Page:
Want to get a job done? Ask a busy person. Contemporary photographers whose work is represented in Los Angeles by Pamela Schoenberg know this old adage to be true. A multi-tasker by nature, Schoenberg has run a contemporary photography gallery since 2007 in West Hollywood, raised three young children, pursued her own career as a black-and-white documentary photographer (in sites ranging from Israel to South Central L.A.), and made it all look easy. Relatively. “I answer e-mails and do work for the gallery at 9 o’clock at night, after the kids go to bed,” Schoenberg says. Her day typically begins at the gallery at 10 am. “I have a subscription to most every photo art magazine there is, and I look through them an hour before bed; I flag things; I research them on the Internet later. I find artists I like.” While most dealers (male or female) cave in to the pressure to keep family out of the foreground, Schoenberg hangs it on a banner on the front door. Her gallery’s name, dnj, actually represents the initials of the names of her three children: Dora, Nathan, and Joey, ages 11, 9, and 5.
Schoenberg grew up in the Orthodox Jewish section of Cincinnati called Amberley Village, and her religion continues to play an important role in her life. After getting two undergraduate degrees (one in history, the other in photography) from Washington University in St. Louis and her M.F.A. from Mills College, in Oakland, California, Schoenberg went on to pursue an in-depth photography project in Israel documenting the acculturation of Ethiopian Jews. She divided her time between temporary caravan sites south of Jerusalem and Bezalel Academy to the north, but by 1995, the project completed, she returned to the U.S. and settled in Los Angeles. That same year, she met her husband, E. Randol Schoenberg, a litigation attorney soon to be embroiled in a court case of years-long duration involving the (now famous) re-patriation of five Gustav Klimt paintings to their rightful, pre-Holocaust heirs. From 1995 to 1998, Pamela Schoenberg worked in museum education programs; developed and implemented photography curricula in schools both Jewish and secular; became pregnant with her first child—and, while pregnant, made a documentary series on the ethnically and culturally diverse communities along L.A.’s Vermont Avenue (thanks to a grant from L.A. Cultural Affairs).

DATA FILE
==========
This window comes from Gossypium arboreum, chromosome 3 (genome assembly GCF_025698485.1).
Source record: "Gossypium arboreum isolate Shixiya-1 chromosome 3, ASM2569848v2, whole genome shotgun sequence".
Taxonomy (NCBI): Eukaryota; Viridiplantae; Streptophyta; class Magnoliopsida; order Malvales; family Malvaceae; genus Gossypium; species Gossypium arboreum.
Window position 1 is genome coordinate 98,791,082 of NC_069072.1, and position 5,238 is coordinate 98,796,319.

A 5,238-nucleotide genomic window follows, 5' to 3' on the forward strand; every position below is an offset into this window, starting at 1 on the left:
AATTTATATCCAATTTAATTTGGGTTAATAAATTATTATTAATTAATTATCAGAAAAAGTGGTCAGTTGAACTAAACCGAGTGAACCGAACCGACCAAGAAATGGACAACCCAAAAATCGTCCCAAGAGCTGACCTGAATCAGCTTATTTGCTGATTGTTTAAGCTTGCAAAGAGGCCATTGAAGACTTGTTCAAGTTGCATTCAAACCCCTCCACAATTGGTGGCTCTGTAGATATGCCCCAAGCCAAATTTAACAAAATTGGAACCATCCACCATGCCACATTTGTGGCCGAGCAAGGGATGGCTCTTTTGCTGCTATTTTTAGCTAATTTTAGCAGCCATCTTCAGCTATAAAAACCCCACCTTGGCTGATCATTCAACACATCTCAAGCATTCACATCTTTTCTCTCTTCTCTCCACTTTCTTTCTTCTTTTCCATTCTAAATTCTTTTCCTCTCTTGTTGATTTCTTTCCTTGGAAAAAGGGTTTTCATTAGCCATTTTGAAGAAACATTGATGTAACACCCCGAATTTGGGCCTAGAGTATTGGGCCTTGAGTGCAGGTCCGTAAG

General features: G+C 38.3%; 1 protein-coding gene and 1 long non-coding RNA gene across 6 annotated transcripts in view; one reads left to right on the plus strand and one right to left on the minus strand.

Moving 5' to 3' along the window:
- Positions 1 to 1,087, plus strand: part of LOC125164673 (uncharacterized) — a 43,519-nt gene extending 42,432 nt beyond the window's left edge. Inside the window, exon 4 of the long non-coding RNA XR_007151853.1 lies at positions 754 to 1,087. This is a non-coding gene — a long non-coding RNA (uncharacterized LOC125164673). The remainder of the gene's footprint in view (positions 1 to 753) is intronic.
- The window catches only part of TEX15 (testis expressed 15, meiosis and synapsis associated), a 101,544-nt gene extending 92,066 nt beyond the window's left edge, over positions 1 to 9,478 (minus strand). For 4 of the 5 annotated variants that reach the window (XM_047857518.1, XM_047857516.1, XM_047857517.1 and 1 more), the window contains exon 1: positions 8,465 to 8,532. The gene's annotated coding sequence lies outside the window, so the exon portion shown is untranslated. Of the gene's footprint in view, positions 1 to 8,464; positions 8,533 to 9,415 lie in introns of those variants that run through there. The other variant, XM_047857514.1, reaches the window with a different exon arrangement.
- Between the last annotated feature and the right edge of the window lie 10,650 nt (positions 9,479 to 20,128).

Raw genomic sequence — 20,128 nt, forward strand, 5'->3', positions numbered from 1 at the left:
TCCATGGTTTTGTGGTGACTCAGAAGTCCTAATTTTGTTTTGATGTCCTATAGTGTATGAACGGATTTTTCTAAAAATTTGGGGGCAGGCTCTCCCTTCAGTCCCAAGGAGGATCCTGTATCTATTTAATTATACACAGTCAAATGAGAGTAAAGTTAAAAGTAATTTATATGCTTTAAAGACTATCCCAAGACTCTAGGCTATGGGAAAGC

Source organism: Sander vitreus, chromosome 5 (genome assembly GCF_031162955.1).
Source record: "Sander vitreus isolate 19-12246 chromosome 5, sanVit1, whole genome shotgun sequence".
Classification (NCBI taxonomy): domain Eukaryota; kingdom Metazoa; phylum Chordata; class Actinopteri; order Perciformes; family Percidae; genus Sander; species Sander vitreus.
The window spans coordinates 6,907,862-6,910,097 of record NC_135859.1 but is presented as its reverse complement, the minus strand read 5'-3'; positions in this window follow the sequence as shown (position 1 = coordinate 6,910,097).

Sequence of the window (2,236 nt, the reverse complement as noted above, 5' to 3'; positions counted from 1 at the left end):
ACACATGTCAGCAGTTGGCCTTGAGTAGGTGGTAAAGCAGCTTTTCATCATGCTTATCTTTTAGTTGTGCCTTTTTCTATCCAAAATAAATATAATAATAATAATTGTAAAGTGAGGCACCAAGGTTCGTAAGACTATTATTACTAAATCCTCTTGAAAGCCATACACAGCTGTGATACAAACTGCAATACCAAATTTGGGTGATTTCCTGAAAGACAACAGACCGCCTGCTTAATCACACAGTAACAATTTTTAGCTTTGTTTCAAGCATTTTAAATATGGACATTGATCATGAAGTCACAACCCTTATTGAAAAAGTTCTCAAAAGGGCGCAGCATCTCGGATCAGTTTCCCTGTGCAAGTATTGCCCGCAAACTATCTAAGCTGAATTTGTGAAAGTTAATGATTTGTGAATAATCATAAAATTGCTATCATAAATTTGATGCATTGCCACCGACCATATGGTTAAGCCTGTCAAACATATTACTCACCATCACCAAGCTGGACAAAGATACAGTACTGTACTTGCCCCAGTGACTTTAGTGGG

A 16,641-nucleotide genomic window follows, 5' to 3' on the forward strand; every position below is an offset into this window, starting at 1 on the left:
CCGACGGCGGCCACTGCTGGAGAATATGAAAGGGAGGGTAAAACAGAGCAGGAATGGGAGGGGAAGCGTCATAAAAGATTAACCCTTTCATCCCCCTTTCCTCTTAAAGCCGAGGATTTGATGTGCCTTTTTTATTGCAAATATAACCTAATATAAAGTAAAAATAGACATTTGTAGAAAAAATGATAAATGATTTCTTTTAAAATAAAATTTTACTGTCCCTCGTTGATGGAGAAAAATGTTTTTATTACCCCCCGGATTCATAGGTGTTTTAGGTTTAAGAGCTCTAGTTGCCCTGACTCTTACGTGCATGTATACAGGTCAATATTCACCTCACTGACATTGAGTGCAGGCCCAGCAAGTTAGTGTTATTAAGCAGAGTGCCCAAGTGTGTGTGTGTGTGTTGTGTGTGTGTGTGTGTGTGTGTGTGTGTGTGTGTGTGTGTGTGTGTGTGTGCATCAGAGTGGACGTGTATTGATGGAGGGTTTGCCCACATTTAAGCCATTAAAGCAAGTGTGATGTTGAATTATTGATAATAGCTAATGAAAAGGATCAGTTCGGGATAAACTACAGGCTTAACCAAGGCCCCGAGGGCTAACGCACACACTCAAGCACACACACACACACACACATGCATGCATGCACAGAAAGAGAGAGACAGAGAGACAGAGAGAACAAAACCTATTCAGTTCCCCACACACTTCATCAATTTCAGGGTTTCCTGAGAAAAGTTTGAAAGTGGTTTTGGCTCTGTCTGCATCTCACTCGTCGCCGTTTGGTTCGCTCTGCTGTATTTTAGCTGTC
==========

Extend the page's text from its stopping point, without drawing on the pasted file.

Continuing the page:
Schoenberg’s husband’s case raged on from 1998 to 2004, a period during which two more children were born and Schoenberg pursued her own photography—when time allowed. But by 2006, with her children a bit older and her husband’s court battle won, Schoenberg decided she was ready to break new ground in terms of her career. “I wanted to get back into the art world, but I decided I didn’t just want to be an artist,” says Schoenberg. “I wanted to see the ideas that were out there in the world.” dnj was started in 2007; the gallery focuses completely on contemporary photography, including work that Schoenberg likes, but that is often quite different from her own. She shows new documentary photographers, like Dylan Vitone and Chris Verene, but also artfully over-exposed images by Maria Luisa Morando, and detail- and color-saturated plant studies by L.A.-based photographer Jane O’Neil (who works with a portable scanner rather than a camera). Broadening her own view, in fact, has proved one of Schoenberg’s greatest rewards as a dealer. “I’m being exposed to different processes and images. I purposefully try to choose different genres,” says Schoenberg. “I feel that it can only make my own work improve.”